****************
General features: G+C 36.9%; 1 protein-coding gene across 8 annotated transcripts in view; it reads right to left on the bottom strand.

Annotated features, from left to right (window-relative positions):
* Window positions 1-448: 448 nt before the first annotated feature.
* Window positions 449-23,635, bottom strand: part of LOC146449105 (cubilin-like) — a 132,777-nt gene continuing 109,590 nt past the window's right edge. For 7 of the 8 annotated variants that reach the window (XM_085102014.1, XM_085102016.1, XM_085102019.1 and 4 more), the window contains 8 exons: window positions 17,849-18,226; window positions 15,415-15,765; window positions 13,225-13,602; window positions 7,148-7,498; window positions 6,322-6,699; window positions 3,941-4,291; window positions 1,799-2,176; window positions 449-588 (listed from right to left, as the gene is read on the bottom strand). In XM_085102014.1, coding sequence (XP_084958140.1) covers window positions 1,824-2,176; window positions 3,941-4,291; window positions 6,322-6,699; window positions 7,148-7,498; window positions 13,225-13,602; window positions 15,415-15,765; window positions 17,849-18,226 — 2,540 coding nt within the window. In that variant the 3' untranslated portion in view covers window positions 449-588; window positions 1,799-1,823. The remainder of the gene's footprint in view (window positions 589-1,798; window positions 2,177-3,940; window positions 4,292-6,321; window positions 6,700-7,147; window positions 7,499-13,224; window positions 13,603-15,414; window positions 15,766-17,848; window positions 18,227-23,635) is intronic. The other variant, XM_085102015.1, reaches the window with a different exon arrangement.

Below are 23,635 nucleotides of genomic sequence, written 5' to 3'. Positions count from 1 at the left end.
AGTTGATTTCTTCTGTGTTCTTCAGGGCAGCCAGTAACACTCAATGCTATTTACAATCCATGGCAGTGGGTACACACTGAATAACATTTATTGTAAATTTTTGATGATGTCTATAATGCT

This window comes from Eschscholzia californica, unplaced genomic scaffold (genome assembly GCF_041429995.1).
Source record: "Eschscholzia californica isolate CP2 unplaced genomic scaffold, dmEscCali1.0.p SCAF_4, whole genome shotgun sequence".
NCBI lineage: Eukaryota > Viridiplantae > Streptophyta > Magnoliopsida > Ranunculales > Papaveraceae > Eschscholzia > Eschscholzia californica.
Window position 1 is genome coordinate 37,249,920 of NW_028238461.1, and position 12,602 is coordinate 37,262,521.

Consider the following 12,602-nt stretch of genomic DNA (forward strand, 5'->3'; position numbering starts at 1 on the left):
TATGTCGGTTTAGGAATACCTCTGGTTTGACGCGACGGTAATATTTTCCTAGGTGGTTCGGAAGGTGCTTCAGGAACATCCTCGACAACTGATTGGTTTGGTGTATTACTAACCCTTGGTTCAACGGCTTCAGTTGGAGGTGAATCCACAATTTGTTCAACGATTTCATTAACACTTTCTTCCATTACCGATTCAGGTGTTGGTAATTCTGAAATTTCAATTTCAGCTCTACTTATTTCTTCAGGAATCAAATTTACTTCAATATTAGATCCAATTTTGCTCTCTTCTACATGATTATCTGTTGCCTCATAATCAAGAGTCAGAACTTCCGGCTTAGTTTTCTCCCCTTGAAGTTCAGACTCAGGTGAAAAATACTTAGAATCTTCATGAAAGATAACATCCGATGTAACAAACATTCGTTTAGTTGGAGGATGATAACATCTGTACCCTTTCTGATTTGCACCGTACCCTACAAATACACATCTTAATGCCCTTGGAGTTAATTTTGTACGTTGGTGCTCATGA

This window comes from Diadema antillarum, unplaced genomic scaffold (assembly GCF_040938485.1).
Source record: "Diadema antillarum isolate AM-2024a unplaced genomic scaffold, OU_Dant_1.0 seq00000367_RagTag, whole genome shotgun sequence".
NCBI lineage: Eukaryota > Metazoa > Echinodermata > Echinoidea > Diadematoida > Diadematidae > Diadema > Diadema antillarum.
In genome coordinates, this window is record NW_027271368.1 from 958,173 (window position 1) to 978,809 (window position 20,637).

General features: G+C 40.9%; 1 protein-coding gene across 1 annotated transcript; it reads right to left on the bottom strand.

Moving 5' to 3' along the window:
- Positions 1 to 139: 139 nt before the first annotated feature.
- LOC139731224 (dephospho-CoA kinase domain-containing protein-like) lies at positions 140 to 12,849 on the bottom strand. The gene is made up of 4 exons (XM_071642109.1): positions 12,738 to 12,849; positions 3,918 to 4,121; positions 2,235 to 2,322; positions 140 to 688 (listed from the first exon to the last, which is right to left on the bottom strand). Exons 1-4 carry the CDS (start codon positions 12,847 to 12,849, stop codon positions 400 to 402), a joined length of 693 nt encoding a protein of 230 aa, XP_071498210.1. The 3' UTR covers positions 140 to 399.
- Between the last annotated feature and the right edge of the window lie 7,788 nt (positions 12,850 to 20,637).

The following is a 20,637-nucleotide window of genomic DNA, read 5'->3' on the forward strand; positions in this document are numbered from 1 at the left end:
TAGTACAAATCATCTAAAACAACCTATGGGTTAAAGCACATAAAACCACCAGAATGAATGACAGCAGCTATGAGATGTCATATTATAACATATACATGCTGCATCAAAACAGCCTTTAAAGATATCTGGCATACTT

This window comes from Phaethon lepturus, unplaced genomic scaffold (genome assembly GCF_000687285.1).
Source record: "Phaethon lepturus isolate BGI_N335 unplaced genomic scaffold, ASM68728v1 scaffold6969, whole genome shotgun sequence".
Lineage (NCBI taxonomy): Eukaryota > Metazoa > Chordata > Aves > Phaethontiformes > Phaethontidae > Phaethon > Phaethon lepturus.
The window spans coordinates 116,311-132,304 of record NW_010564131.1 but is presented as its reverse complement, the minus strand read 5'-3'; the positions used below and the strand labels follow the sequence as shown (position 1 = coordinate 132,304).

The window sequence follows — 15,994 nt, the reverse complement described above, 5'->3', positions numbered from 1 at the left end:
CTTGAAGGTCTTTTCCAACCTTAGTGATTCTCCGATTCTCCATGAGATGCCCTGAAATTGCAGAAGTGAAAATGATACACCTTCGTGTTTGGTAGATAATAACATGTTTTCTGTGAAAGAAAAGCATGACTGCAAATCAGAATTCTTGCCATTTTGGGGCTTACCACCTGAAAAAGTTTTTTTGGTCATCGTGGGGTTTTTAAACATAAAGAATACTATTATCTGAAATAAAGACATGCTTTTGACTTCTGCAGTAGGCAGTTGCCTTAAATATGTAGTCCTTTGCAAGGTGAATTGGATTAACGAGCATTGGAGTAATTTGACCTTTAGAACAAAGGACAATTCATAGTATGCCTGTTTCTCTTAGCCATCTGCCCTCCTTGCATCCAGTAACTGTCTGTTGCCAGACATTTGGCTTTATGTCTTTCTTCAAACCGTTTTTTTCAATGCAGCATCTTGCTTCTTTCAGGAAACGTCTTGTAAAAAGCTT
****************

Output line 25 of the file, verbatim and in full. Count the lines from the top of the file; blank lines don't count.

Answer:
Source record: "Phaethon lepturus isolate BGI_N335 unplaced genomic scaffold, ASM68728v1 scaffold6969, whole genome shotgun sequence".